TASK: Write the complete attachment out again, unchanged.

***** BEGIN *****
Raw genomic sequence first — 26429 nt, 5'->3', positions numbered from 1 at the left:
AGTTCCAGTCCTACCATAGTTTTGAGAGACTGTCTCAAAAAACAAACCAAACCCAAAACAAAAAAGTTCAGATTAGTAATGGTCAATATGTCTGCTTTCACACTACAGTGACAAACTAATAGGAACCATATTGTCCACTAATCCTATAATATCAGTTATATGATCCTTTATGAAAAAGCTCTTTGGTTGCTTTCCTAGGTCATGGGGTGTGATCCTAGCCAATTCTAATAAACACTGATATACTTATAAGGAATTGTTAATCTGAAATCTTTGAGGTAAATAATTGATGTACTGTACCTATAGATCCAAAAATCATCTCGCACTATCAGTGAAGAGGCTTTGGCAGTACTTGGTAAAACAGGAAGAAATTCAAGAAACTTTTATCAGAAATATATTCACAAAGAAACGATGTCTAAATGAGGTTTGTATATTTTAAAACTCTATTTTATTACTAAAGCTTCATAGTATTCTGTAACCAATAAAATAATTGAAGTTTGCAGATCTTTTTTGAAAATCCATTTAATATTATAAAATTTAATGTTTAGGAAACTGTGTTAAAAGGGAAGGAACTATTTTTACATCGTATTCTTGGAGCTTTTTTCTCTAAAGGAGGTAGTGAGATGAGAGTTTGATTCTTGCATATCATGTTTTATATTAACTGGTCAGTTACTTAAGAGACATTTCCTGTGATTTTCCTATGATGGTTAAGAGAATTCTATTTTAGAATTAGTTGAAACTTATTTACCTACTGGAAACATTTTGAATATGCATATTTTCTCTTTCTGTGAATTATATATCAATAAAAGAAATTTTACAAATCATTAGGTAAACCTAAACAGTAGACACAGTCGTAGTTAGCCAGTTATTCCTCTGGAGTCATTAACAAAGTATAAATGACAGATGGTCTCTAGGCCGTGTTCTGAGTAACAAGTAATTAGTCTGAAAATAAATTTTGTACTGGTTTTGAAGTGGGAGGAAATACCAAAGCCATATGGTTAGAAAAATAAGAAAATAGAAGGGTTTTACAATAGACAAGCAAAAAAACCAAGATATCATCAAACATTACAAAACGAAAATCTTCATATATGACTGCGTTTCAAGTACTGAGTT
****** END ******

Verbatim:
Raw genomic sequence first — 26429 nt, 5'->3', positions numbered from 1 at the left:
AGTTCCAGTCCTACCATAGTTTTGAGAGACTGTCTCAAAAAACAAACCAAACCCAAAACAAAAAAGTTCAGATTAGTAATGGTCAATATGTCTGCTTTCACACTACAGTGACAAACTAATAGGAACCATATTGTCCACTAATCCTATAATATCAGTTATATGATCCTTTATGAAAAAGCTCTTTGGTTGCTTTCCTAGGTCATGGGGTGTGATCCTAGCCAATTCTAATAAACACTGATATACTTATAAGGAATTGTTAATCTGAAATCTTTGAGGTAAATAATTGATGTACTGTACCTATAGATCCAAAAATCATCTCGCACTATCAGTGAAGAGGCTTTGGCAGTACTTGGTAAAACAGGAAGAAATTCAAGAAACTTTTATCAGAAATATATTCACAAAGAAACGATGTCTAAATGAGGTTTGTATATTTTAAAACTCTATTTTATTACTAAAGCTTCATAGTATTCTGTAACCAATAAAATAATTGAAGTTTGCAGATCTTTTTTGAAAATCCATTTAATATTATAAAATTTAATGTTTAGGAAACTGTGTTAAAAGGGAAGGAACTATTTTTACATCGTATTCTTGGAGCTTTTTTCTCTAAAGGAGGTAGTGAGATGAGAGTTTGATTCTTGCATATCATGTTTTATATTAACTGGTCAGTTACTTAAGAGACATTTCCTGTGATTTTCCTATGATGGTTAAGAGAATTCTATTTTAGAATTAGTTGAAACTTATTTACCTACTGGAAACATTTTGAATATGCATATTTTCTCTTTCTGTGAATTATATATCAATAAAAGAAATTTTACAAATCATTAGGTAAACCTAAACAGTAGACACAGTCGTAGTTAGCCAGTTATTCCTCTGGAGTCATTAACAAAGTATAAATGACAGATGGTCTCTAGGCCGTGTTCTGAGTAACAAGTAATTAGTCTGAAAATAAATTTTGTACTGGTTTTGAAGTGGGAGGAAATACCAAAGCCATATGGTTAGAAAAATAAGAAAATAGAAGGGTTTTACAATAGACAAGCAAAAAAACCAAGATATCATCAAACATTACAAAACGAAAATCTTCATATATGACTGCGTTTCAAGTACTGAGTT